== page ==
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      Charleston area doing its part in the fight for energy independence

      Solar panels at Blackbaud Stadium. (Brian Troutman/WCIV)

      Environmentally Challenged: By Brian Troutman

      Seems clean, green energy is becoming more and more popular in the Lowcountry.

      Recently Clemson University began work on a wind turbine testing facility at the old Navy base. In February, the City of North Charleston placed wind turbines atop city hall. But it doesn't stop there. Green energy has become increasingly popular in the Lowcountry not just with local businesses and local government, but also with homeowners.

      Heck, last week on a trip to the Charleston Maritime Center, I saw a sailboat covered in solar panels.

      Have you been to Boeing's facility in North Charleston? The facility officially became the largest solar facility in the Southeast in December of 2011 with 10 acres of solar panels covering the roof of the final assembly building at the plant. There are also solar panels on the tarmac.

      The Charleston area, it would seem, is becoming or has already become a leader in clean, green energy -- not just by the volume of green energy practices that can be found, but also by early involvement of a handful of local companies and organizations.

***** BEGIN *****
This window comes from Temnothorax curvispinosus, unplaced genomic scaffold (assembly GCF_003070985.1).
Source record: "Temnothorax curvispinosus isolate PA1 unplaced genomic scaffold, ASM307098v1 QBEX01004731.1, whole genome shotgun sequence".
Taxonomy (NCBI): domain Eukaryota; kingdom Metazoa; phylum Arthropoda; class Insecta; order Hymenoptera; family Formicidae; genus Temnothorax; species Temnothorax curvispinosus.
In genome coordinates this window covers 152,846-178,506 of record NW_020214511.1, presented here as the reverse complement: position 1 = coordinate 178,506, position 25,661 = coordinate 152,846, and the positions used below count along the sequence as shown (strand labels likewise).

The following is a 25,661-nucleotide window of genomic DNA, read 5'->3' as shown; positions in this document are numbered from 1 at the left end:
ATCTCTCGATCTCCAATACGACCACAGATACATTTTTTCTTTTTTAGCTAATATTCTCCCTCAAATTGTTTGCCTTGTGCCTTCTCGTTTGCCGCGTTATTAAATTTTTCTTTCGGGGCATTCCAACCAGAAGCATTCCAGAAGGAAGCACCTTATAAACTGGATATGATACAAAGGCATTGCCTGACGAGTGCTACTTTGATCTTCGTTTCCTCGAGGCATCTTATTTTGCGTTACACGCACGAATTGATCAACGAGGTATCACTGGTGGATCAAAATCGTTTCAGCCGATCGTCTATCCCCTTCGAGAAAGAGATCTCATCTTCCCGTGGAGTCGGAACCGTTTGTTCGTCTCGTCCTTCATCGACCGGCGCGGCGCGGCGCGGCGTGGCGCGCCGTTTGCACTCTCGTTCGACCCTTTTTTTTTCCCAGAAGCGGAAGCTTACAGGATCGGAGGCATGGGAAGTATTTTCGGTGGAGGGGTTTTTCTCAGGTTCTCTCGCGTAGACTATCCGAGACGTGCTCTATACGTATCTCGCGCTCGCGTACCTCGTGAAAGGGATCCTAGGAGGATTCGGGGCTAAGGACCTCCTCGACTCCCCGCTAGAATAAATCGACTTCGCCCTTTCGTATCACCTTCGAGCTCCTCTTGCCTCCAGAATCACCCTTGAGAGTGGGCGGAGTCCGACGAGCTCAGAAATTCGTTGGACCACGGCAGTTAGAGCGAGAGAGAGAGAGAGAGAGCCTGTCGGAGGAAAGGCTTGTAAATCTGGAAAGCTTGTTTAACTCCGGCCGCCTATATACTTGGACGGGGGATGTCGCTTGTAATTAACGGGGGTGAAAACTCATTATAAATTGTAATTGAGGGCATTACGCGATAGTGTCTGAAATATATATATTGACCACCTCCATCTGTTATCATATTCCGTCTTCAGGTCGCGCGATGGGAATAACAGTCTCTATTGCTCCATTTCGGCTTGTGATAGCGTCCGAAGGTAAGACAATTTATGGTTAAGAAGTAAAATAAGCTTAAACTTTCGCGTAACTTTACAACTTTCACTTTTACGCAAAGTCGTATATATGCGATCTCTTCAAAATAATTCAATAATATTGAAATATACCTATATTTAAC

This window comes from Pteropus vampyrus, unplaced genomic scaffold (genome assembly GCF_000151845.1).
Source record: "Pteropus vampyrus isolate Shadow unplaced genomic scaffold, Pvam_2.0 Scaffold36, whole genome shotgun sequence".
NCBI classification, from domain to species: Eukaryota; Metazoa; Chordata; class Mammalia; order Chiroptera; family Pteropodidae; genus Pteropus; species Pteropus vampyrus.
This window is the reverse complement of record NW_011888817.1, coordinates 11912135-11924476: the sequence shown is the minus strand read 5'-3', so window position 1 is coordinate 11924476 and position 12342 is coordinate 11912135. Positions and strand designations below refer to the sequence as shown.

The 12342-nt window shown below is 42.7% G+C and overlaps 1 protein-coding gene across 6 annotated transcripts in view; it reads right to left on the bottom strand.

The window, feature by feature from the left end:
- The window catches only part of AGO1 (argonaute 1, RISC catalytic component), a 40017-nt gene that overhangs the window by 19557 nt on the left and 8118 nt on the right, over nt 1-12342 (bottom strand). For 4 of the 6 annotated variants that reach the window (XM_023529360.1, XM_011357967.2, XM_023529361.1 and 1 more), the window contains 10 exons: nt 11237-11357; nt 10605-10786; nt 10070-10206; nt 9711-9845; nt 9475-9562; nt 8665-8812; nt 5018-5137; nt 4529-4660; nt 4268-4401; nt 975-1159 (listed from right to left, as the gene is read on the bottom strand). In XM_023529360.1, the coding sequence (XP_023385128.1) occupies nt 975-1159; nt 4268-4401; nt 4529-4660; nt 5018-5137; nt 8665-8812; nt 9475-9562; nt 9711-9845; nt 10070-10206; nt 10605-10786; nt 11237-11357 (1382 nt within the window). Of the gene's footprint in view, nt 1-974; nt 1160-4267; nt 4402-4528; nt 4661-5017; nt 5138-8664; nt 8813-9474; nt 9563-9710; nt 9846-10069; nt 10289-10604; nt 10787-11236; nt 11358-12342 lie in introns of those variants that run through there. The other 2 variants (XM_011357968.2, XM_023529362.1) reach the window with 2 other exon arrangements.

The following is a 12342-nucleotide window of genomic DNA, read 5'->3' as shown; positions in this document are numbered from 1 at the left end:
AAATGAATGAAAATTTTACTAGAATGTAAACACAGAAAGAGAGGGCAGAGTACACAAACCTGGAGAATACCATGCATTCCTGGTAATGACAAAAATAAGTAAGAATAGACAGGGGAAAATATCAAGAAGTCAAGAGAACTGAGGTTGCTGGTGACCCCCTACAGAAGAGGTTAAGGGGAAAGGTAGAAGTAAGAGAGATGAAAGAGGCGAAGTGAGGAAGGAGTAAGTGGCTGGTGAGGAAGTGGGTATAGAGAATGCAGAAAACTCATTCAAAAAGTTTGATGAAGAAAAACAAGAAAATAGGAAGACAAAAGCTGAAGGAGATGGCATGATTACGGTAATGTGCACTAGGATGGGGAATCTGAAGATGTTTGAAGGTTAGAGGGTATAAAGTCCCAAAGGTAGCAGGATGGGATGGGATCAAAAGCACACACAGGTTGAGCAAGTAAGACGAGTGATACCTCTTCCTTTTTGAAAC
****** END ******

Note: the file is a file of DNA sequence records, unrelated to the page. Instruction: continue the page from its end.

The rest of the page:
Among those, Blackbaud.

      I was quite surprised on a recent trip to Blackbaud Stadium to find large solar panels within feet of the field. Ironically, the stadium is not powered by the Battery. It's powered by solar energy.

      In 2008 Charleston Battery officials announced the instillation of the some 60 or more solar panels with the goal of eliminating about 12 tons of carbon dioxide a year.

      In a nutshell, knowing of the area's movement in harnessing green energy and knowing that work at Blackbaud Stadium may have been helped influence others to make the move, makes me feel good about the future.

      It was just a couple of weeks ago that Rep. Tim Scott of Charleston met with constituents at a local gas station and emphasized the importance of reducing the price of energy, looking for alternatives to oil and working to help America establish energy independence.

      It would seem Charleston is taking step-after-step in the right direction.

      * Environmentally Challenged is the blog of ABC News 4 New Media Manager Brian Troutman. It is op-ed in nature and provides Troutman's thoughts on the environment, environmental issues and conservation. If you would like to reach Troutman, you can do so by email at btroutman@abcnews4.com.

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